Gambling by choice or design – what are the odds?

It’s common knowledge that gambling can be addictive. But where is the line between free choice and addictive behaviour? Are any heavy gamblers in full control of their actions? Or are they all ‘sufferers’ of addictive behaviour and at risk of, or experiencing, associated mental health issues? And, who’s to blame for this addictive behaviour – the gamer, the government or the gaming industry?

A recent panel discussion, hosted by MICCN and the Brain and Mental Health Laboratory (BMH), explored whether people can indeed make a fully free decision to gamble that is free from the influence of poker machine design and the gambling environment.

‘Hooked on Gambling: by Choice or by Design?’ was held at the Deakin Edge Auditorium, Federation Square, Melbourne, on the evening of Wednesday 11 October 2017. 774 ABC radio broadcaster, Jon Faine, moderated the discussions with three thought-provoking panellists:

  • Rev Tim Costello AO: spokesperson for Alliance for Gambling Reform and Chief Advocate of World Vision Australia
  • Anna Bardsley: former poker machine gambler sharing her own lived experience
  • Dr Charles Livingstone: Senior Lecturer and Head of the Gambling and Social Determinants Unit (Monash University, Australia)

Central to the debate was the question of how machine design influences gambling behaviour, and the effect it has on the individual.

Mrs Bardsley opened the discussion with a revelation about her own extensive addiction to poker machines, conveying how she barely recognised herself or her behaviour at the time.

“I was a person who had no sense of self-worth anymore. I believed that I was a loser... I had no confidence left... I lost more than money in those places,” Mrs Bardsley said.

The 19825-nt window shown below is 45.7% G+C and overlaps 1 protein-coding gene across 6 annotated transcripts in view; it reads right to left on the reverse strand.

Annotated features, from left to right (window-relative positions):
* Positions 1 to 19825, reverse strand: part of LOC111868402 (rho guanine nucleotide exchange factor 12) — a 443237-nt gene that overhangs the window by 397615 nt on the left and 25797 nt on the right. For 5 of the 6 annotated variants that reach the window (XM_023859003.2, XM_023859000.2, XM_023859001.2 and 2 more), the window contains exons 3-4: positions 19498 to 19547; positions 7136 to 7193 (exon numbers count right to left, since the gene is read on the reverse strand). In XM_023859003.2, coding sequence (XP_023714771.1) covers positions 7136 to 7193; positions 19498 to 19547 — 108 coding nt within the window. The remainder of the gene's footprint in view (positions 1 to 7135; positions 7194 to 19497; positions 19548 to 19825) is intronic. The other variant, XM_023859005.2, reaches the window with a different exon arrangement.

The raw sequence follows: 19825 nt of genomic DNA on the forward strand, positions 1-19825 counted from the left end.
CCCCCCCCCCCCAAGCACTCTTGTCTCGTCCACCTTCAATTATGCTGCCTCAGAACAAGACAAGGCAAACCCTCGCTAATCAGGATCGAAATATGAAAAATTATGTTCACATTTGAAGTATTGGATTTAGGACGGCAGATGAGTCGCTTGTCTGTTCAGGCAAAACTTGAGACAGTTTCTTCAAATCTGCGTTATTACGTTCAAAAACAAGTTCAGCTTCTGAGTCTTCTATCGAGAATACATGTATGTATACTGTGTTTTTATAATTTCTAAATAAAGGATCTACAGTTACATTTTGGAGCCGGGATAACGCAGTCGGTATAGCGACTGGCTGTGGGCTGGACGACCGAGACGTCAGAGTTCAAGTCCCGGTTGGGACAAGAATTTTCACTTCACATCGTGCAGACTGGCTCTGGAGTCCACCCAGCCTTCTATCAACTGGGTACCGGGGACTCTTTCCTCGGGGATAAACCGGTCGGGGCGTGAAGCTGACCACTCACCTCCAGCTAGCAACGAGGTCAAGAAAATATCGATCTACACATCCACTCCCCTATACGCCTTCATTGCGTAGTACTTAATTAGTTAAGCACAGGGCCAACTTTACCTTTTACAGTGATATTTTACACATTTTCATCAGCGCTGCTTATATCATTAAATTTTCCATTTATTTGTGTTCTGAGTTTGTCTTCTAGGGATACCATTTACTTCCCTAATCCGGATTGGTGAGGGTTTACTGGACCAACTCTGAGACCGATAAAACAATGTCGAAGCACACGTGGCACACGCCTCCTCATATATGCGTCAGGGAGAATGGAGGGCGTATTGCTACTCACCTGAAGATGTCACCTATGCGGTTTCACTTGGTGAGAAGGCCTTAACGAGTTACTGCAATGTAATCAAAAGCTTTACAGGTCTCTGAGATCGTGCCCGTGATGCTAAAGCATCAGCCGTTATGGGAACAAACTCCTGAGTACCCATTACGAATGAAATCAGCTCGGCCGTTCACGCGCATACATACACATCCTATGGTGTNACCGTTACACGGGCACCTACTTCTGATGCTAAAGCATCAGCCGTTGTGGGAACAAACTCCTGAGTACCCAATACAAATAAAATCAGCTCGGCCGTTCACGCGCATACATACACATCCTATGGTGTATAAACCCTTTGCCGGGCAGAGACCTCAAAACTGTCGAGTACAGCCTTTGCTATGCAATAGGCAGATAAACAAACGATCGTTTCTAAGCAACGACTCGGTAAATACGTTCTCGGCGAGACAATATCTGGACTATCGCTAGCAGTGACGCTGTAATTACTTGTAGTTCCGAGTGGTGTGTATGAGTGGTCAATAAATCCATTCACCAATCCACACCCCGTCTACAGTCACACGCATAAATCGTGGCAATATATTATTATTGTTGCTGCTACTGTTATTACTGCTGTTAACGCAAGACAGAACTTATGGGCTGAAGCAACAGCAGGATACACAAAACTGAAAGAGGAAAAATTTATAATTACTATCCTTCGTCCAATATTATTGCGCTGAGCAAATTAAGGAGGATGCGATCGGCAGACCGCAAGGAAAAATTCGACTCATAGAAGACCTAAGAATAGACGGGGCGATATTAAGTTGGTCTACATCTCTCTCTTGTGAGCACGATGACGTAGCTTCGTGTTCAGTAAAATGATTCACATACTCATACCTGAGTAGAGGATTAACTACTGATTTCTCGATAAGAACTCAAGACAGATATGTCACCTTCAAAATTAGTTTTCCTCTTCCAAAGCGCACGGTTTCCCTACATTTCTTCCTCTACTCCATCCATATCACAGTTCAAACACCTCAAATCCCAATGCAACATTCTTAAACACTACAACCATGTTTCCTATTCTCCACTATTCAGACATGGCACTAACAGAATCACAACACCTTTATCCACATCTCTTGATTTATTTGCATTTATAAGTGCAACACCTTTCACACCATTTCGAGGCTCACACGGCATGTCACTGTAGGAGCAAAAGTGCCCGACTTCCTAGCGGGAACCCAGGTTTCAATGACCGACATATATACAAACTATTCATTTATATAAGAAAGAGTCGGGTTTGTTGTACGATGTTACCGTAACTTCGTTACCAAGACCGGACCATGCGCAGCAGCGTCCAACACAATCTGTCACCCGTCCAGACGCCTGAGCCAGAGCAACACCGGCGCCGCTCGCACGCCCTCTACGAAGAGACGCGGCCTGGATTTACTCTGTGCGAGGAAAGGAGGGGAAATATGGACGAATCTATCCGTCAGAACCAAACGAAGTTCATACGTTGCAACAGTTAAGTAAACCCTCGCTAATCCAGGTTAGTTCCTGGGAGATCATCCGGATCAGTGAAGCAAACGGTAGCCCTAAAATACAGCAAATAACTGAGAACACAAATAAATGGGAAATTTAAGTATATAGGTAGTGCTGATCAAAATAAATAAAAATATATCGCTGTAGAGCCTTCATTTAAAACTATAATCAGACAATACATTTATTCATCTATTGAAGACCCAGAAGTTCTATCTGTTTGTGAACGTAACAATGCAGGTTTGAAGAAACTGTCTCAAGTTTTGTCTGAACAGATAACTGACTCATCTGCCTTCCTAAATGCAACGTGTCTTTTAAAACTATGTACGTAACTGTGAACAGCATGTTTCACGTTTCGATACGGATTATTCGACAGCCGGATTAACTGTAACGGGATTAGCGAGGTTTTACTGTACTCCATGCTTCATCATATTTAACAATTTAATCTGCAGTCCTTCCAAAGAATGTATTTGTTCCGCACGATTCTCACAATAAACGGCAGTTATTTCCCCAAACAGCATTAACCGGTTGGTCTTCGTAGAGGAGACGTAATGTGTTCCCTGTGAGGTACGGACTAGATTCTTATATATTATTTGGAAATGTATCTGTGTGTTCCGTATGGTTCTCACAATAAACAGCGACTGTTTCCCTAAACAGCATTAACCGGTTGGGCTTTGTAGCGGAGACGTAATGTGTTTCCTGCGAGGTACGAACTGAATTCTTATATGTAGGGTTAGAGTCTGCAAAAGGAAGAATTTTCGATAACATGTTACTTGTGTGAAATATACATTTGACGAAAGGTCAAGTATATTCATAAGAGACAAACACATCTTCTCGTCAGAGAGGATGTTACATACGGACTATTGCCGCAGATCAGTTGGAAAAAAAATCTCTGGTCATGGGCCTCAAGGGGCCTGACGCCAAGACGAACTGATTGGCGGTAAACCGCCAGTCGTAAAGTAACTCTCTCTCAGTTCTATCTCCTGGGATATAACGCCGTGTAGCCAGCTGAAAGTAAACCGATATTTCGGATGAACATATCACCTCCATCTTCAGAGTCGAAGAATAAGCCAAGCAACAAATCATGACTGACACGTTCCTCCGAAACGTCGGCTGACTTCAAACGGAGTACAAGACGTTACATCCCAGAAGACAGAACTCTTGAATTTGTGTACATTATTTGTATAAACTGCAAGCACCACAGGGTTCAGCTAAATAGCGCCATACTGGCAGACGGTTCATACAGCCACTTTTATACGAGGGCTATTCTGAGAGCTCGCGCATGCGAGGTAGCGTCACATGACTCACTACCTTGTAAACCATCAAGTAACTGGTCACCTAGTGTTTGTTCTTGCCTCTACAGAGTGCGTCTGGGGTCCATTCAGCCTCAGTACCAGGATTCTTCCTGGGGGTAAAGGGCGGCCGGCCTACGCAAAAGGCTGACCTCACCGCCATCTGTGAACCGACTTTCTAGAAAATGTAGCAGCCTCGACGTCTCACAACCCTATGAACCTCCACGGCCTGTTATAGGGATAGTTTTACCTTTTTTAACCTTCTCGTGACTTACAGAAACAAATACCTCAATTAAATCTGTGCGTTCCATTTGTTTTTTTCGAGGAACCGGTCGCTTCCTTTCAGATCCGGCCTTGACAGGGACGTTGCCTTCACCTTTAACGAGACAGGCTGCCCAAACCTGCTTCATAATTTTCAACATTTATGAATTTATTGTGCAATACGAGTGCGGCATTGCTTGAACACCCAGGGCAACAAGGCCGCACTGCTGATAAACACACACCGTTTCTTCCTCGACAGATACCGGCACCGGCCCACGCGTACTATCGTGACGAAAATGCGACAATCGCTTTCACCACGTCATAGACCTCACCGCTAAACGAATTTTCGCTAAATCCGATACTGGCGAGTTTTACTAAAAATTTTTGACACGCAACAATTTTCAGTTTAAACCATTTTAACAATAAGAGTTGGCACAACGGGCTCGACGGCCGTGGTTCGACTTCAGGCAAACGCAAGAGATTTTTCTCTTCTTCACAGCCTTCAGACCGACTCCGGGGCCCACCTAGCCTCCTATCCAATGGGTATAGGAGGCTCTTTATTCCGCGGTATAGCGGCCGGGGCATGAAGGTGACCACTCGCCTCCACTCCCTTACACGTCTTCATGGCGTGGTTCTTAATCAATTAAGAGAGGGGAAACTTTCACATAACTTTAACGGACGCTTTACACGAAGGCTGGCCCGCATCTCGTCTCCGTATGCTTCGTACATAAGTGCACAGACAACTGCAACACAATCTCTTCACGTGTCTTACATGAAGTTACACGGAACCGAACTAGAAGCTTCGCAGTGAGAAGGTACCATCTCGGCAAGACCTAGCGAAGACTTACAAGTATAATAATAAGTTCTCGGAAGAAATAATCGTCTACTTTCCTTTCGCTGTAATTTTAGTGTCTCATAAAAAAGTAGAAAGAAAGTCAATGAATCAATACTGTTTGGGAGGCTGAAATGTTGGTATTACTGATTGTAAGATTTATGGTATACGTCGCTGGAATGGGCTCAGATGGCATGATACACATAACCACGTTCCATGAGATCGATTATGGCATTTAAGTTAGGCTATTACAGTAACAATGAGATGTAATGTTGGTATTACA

Dr Livingstone went on to confirm that, in Australia, people are presented with more gambling opportunities than any other country in the world. He explained how poker machines are designed to put people ‘into the zone’ to continue playing.

Discussions moved onto the need to shift community attitudes to gambling, and how to achieve this, as well as the need to push for governments and the gambling industry to be more accountable for the effects that poker machines have on individuals and the community. There was strong agreement around the ineffectiveness of government health messages that attempt to discourage harmful gambling, or what is misleadingly called ‘responsible gambling’.

“’Gamble responsibly' is as stupid as saying 'use ice responsibly' or 'smoke responsibly',” Rev Costello said.

An initial audience poll revealed that 60% of attendees held the belief that gambling is the result of gaming machine design, rather than personal choice. This number increased to 78% after the discussion, reflecting the need for something to be done by the authorities to help prevent gambling addiction and the problems that come with it.

The evening was hosted by MICCN’s Dr Adrian Carter, and opened with a performance from Three Sides of the Coin, which captured the personal stories of those affected by gambling.

The event was an initiative of the David Winston Turner Endowment Fund, a $5.2 million philanthropic investment supporting research into obsessive-compulsive disorder and addictions, and was part of Victorian Mental Health Week.

A video of the public event is available via BMH Lab's YouTube channel.

For more information on MICCN’s research into gambling and addiction, contact Dr Adrian Carter, 
T: 03 9902 9431, E:

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